“Life Is Like a Moonlight Swim,” column for Aug. 6, 2013

Last night I went swimming in the moonlight. I do that every chance I get. I’ve swum at night in rivers and lakes and once in the ocean, though that time I kept thinking about sharks, and I can’t say it was much fun.

Night swimming is a different sort of pleasure from swimming by day. If you can’t see what’s in front of you, or behind or below, if you don’t know what might be lurking out of sight, it requires a substantial act of faith.

Even in a swimming pool in your own backyard. Who knows what could be hiding in there?

My husband loves to tell the story of how, as a boy, he and his buddies cannonballed into the deep end of the public pool one morning only to discover, just below them, a shark.

It was dead, dumped apparently the previous night by vandals. The fact that the boys didn’t know it was dead makes it a better story. That, plus the fact that the pool had to be closed for some, um, major cleaning.

I don’t worry much about sharks in my backyard. But what about birds or rabbits or, hepmejeezes, roaches? They fall in and drown, then float around dead waiting for me to find them. I feel for them, yes, but I do not want to find them.

Fear should never hinder us from things that make us happy. I’m proud to say it doesn’t stop me. I just make my husband go in first and skim the pool.

So there I was last night, floating in bath-warm water, with a breeze ruffling the palm trees, city lights in the distance, a sky full of stars, a fat desert moon and a good man nearby to scoop up floating carcasses.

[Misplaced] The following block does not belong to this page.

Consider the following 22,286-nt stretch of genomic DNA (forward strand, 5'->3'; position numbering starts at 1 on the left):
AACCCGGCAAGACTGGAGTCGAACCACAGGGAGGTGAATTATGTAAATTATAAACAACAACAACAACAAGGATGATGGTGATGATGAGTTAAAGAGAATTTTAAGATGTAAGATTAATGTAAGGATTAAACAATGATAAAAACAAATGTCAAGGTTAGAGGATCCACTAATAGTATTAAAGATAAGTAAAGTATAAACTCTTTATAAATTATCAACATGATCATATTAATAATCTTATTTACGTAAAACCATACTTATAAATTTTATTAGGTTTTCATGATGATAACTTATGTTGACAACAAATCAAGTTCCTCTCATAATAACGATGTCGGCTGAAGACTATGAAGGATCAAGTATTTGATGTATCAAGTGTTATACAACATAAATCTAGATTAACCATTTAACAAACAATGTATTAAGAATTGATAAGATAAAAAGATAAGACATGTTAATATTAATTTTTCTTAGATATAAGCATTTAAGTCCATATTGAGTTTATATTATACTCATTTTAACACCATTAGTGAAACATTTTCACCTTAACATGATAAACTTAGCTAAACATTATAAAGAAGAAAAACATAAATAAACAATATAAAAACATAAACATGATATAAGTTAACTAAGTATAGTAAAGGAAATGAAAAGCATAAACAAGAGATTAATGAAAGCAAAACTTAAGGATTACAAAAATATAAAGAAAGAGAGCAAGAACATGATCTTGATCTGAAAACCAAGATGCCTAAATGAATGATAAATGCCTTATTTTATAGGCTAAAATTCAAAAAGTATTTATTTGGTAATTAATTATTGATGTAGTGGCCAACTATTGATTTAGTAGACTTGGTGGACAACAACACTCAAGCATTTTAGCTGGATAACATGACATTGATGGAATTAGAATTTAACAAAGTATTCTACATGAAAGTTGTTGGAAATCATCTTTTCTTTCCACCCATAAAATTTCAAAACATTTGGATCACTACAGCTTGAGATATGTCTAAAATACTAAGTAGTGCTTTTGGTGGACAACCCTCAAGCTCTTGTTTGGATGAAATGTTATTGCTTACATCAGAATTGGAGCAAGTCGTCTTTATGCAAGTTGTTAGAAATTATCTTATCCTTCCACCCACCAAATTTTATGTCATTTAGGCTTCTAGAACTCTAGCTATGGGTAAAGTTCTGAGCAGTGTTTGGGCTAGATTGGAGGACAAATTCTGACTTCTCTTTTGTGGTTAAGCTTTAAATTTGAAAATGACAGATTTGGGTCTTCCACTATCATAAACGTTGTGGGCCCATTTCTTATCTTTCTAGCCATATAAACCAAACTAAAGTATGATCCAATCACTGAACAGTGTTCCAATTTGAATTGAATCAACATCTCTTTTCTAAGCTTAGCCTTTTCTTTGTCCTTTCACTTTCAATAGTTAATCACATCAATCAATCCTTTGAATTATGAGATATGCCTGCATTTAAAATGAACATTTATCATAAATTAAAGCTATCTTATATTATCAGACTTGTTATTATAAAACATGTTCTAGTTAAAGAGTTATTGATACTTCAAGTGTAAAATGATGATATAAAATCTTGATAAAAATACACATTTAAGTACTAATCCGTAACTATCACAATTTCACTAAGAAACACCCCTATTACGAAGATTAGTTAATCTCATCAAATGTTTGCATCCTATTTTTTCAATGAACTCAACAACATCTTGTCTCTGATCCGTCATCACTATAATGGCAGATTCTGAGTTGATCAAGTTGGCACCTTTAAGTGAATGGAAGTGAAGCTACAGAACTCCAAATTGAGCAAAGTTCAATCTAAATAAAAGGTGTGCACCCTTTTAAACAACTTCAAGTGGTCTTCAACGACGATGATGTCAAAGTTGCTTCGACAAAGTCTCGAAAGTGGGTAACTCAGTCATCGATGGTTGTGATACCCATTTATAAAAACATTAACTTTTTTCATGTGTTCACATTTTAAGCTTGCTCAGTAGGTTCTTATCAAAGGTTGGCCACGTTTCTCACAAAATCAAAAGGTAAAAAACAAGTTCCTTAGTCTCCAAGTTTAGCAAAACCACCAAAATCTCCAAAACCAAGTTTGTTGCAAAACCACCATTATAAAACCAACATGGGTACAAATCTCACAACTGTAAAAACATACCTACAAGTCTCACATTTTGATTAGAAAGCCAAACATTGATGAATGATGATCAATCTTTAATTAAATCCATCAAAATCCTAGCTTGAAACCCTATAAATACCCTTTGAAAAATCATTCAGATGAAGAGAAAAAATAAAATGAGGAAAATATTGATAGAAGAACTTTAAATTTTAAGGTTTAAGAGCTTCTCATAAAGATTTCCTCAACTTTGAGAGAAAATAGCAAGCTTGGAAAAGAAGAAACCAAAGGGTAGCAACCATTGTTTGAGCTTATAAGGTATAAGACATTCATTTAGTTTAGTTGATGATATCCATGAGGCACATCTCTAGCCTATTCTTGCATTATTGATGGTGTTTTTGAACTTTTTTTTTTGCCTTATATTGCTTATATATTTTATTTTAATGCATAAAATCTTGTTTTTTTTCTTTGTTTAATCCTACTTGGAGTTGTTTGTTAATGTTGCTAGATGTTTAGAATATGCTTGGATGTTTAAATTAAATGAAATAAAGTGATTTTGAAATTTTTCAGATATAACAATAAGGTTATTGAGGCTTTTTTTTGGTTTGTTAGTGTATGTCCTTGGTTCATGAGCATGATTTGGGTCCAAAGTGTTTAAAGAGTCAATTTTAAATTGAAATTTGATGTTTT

I felt lucky. As well I should. Life is good and I am grateful.

There’ve been times in my life, as there may have been in yours, when I did not feel lucky at all, when I feared waking up to face some long-dreaded news.

The loss of a job. The end of a dream. The worry for a child. The anguish for a friend. The death of someone I couldn’t fathom living without.

Heartache, like happiness, is part of life. Live long enough, and you’ll likely see some of both. They tend to come in waves — uneven, unpredictable and entirely uncontrollable.

Some say it all balances out in the end. Maybe so. But I’ve known too many good people who seemed to get a lot more heartache than happiness.

What I remembered last night in the moonlight was something my stepfather once told me.

Our family had been through a “hard spell,” a 10-year ordeal of worry and waiting, hospitals and surgeries and long, sleepless nights, leading to the deaths, two years apart, of my mother and then my first husband.

Three years after the last funeral, we sat on his porch, my stepdad and I, enjoying a rare visit just for pleasure.

Cicadas sang in the hickory trees. Thunder rumbled off the mountain. Sweat rolled down my neck. Finally, he spoke.

“We’ve been through some hard times,” he said, steadying his voice, “but this is a good time right now in our family. Nobody’s got cancer. Nobody’s suffering. Everybody’s got work. We’re doing all right. It’s a good time. We need to remember it.”